27 June 2017

A Day in the Life of a Writer – The Writing Life

by Paul D. Marks

Today I’m going to talk about A Day in the Life of a Writer. This Writer in particular, but to one degree or another I think much of what I have to say here will apply to most writers. And specifically I’m going to talk about the difference between what others think I do in a day and what I really do and the odd hours I keep.

(Note: Because of the limitations of Blogger, the screenplay format is not totally correct. Also, as this isn’t really a screenplay I’ve cheated and adapted the content for this post.)

Take 1 – The Life of the Writer – What Others Think I Do

FADE IN:


INT. LUXURIOUS BEDROOM – WRITER’S COUNTRY HOUSE – MOS – DAY

Sun streams in through whiter-than-white plantation shutters. A figure stirs under satin sheets. The WRITER sits up in bed, stretches. Rings a little bell and a breakfast of French toast and fresh-squeezed orange juice is brought to him by his ROBOT in a pristine white room with no clutter, little furniture and definitely no clothes strewn anywhere. It’s 1pm on the bedside clock.

Because his life is so perfect, he doesn’t need to go to the bathroom or brush his teeth. It all just magically happens.

He eats leisurely, under an original Edward Hopper painting. He peruses the papers on his tablet, the stock ticker scrolling by on the 75” TV. He smiles big. All is right with the world.


EXT. POOL/BACKYARD – WRITER’S HOUSE – DAY

Bright sun, reminiscent of the original Hockney hanging in the Writer’s office, beats down. The Writer swims laps in his Olympic-sized pool. Towels off, sipping a cool Harvey Wallbanger that his Robot made to perfection. He looks fit, relaxed. Tan. And has a full head of hair:

The Writer with a full head of hair.


INT. HOME OFFICE – A FEW MINUTES LATER

The Writer, dressed cool-casual, enters, his loyal and extremely well-behaved pooch Chandler trailing. He gives a quick nod to that original Hockney. Stands at his high tech Varidesk. Except for the ambient hum of computers and the Baroque music coming from his Echo, all is silent – the perfect atmosphere for writing.

He checks his e-mail. The phone remains silent. The sun spills in on him and Chandler. All is right with the world as he opens his novel’s file and hits the first key of the day.

The start of a perfect day.
                                                                                                                                         FADE OUT.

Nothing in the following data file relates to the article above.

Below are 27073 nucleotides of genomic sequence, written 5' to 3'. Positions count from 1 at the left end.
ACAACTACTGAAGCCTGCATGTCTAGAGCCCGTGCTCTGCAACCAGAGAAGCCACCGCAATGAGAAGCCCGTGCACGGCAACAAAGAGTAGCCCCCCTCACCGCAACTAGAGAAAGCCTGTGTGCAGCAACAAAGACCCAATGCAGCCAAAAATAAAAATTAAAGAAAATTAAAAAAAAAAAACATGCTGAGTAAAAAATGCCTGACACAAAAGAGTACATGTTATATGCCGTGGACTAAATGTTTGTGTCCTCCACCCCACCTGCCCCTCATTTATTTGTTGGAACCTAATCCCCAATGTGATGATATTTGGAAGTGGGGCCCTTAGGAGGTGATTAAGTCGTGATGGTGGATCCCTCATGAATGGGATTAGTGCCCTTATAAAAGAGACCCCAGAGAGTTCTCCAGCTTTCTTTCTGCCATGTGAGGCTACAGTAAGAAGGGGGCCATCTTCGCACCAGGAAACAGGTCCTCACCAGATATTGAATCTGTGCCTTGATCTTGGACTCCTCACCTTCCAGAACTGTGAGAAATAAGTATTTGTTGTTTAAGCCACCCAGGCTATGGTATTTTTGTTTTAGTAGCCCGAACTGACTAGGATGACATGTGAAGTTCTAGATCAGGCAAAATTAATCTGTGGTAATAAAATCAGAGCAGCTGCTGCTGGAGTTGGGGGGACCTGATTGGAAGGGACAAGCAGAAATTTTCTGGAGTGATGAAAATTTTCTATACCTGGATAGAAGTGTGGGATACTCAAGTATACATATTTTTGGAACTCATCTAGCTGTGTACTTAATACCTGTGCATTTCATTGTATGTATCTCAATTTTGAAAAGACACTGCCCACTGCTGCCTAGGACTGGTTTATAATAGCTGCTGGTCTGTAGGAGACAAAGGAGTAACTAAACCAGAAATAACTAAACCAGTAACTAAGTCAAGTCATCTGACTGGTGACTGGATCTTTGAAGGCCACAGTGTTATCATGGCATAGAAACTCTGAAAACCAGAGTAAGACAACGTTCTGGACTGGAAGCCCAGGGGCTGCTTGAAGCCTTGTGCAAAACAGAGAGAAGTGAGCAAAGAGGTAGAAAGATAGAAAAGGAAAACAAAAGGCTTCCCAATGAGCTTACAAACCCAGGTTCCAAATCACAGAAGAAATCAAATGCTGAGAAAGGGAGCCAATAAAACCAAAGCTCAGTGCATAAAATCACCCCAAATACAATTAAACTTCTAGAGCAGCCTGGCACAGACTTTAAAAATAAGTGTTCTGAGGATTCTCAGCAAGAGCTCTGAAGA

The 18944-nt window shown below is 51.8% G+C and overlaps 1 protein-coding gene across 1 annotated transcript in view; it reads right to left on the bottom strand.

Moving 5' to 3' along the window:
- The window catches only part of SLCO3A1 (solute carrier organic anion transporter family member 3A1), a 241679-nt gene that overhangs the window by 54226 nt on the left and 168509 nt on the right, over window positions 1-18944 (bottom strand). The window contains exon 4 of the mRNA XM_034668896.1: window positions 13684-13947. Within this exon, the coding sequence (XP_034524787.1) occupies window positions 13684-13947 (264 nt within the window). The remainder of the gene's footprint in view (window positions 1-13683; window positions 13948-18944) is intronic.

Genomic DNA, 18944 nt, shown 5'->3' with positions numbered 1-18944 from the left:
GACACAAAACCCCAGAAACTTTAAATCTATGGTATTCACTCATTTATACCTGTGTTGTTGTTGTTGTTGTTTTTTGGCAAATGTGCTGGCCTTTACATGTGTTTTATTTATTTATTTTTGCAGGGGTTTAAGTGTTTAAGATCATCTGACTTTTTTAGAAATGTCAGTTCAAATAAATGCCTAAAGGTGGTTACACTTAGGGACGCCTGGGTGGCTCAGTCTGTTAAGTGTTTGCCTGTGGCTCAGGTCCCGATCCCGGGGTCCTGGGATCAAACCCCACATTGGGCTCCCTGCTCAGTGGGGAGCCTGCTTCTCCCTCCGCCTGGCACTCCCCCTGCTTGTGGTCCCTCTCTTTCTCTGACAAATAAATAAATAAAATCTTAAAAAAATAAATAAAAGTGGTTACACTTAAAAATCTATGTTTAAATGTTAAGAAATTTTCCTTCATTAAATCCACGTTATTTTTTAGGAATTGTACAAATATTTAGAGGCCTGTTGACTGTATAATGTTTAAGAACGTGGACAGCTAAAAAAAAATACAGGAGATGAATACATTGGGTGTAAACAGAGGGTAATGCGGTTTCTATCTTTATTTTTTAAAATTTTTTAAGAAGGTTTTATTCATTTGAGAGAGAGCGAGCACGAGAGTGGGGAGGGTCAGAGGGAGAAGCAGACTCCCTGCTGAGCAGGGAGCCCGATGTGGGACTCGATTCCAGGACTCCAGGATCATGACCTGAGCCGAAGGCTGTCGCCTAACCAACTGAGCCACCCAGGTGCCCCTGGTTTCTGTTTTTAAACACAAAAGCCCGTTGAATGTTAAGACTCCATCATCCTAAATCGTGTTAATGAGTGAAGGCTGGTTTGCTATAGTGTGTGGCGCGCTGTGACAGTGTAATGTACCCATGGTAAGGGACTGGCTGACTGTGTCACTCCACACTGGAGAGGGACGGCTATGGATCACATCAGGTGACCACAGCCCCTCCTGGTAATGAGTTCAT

***

Take 2 – The Life of the Writer – What I Really Do

FADE IN:


INT. MIDDLE CLASS BEDROOM – WRITER’S HOUSE – DAY

Sun streams in through the formerly whiter-than-white blinds. A figure stirs under an old threadbare comforter. The WRITER sits up in bed. He wipes sleep from his eyes. It’s 1pm on the bedside clock.

WRITER
                                                           Oh shit!

He jumps out of bed, jams on a pair of sweats and a T-shirt. Says good morning to his dog, Pepper, sleeping in the corner of the room. Pepper barely stirs. Walks into the


BATHROOM

where he cleans up quickly. Heads back into the


BEDROOM

Tries to get Pepper up. She’s having no part of it. He grabs her collar off the dresser.

WRITER
C’mon, Pepper. Let’s hit the road.

She finally gets up. He puts her collar on. Opens the bedroom door.


BUSTER,

his other dog, charges in like a herd of wild elephants.

WRITER
Calm down, Buster. G’morning.

Buster, a very large German Shepherd, leans into the Writer, nearly knocking him over with love, while Pepper leans into Buster. The Writer tries to keep his balance. He heads down the


HALL

followed by, uh, following the dogs. They head

OUTSIDE

so the dogs can do their business.


INT. HOME OFFICE – A WHILE LATER

The Writer enters, followed by Buster and Pepper. He nods to the framed Beatle albums and lobby cards of In a Lonely Place, The Big Sleep and others. He tries to sit at his computer desk, but it’s almost impossible as the dogs are laying so close he can hardly pull his chair out. He finally “rearranges” them, sits at the computer, opens his file and hits the first key.

Buster hangin' in the office, taking up as
much space as he damn well pleases ;-) .




THE TELEPHONE RINGS

He looks at the Caller ID – “OUT OF AREA”

WRITER
Telemarketer.

He turns back to the computer. From the look on his face we see a great idea has hit him. He starts to type. THE TELEPHONE RINGS AGAIN – ANOTHER TELEMARKETER.